Steven Soderbergh’s Magic Mike, set within the world of Tampa’s clubs, beach bars and strip joints, would pair nicely with his 2009 The Girlfriend Experience, about a high-class female escort based in New York City. Like that film, Magic Mike is a clever and somewhat wry exposé of the material circumstances that underwrite the selling of sexual fantasies. Both films are about sex work, with a heavy emphasis on work—they’re fundamentally films about money, and about the difficulty in separating one’s jobs from one’s personal relationships, especially when both the jobs and the relationships involve a lot of hands-on time with members of the opposite sex.
Magic Mike is a much warmer, lighter film than the chilly Girlfriend Experience, which, released in the wake of the 2008 recession, packed a more brutal punch. Soderbergh presents male stripping as not so much degrading as silly and immature, a childish thing to be put away when one is ready to grow up and assume adult responsibility. As smart as it often is, this is one of Soderbergh’s least politically interesting films—it’s basically a story of belated coming-of-age in which our title character, played by beefcake-of-the-month Channing Tatum, must decide whether he wants to go on living the life of a glorified frat boy or settle down into “real” relationships and “real” work. (He has aspirations of making a career designing and selling hand-crafted furniture.) Magic Mike presents the world of male stripping as a decadent homosocial community of overgrown boys from which real men must inevitably make a break. The film’s pleasure principle is embodied by the young up-and-comer The Kid (Alex Pettyfer), who—in a plot turn that seems to have been borrowed from 42nd Street—gets his big break on-stage when one of the club’s regulars can’t go on; after becoming a star, The Kid begins to recklessly indulge his taste for sex, drugs, and toys.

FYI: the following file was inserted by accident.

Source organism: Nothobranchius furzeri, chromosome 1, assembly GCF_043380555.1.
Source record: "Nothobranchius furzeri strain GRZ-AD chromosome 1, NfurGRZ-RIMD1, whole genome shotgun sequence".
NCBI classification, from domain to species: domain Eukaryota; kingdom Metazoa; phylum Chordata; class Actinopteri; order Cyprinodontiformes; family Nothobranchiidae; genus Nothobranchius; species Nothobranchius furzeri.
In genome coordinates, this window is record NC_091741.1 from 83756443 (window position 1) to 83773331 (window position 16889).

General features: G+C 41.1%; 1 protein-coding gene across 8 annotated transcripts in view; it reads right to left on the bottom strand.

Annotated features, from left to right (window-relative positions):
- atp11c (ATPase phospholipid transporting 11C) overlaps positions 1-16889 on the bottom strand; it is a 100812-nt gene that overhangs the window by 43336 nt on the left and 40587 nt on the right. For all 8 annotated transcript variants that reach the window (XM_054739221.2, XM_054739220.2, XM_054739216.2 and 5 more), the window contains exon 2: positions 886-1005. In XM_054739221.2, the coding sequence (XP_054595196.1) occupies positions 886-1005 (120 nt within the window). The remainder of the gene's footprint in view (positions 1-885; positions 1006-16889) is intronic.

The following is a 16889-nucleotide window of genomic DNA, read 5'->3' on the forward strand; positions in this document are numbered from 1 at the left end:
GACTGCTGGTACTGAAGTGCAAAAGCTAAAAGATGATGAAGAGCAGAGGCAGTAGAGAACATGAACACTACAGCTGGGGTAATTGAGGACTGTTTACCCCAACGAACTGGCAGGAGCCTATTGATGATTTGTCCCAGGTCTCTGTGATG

In spite of its decisively moralistic plot, Soderbergh doesn’t belabor any points here, and there’s an enjoyably breezy, unstrained feel to the whole thing. But it also doesn’t add up to much, either. This is the second of three films Soderbergh plans to make with Tatum, and I don’t see what Soderbergh sees in him—he has roughly as much charm as a really attractive rock. (Better is Matthew McConaughey as the club’s supremely, um, cocky master of ceremonies.) Soderbergh is at his best here when he turns a critical gaze on the world of stripping, looking at it from just enough distance that it becomes defamiliarized and fascinating in its very absurdity and strangeness. There’s a very good sequence in which The Kid’s sister (Cody Horn) watches Mike’s act from the back of the club (dressed like a thug, he gyrates to Genuwine's "My Pony"), and Soderbergh invites us to gaze at him through her eyes. In moments like this one, we’re made to see the production of sexual fantasy as a rivetingly bizarre spectacle.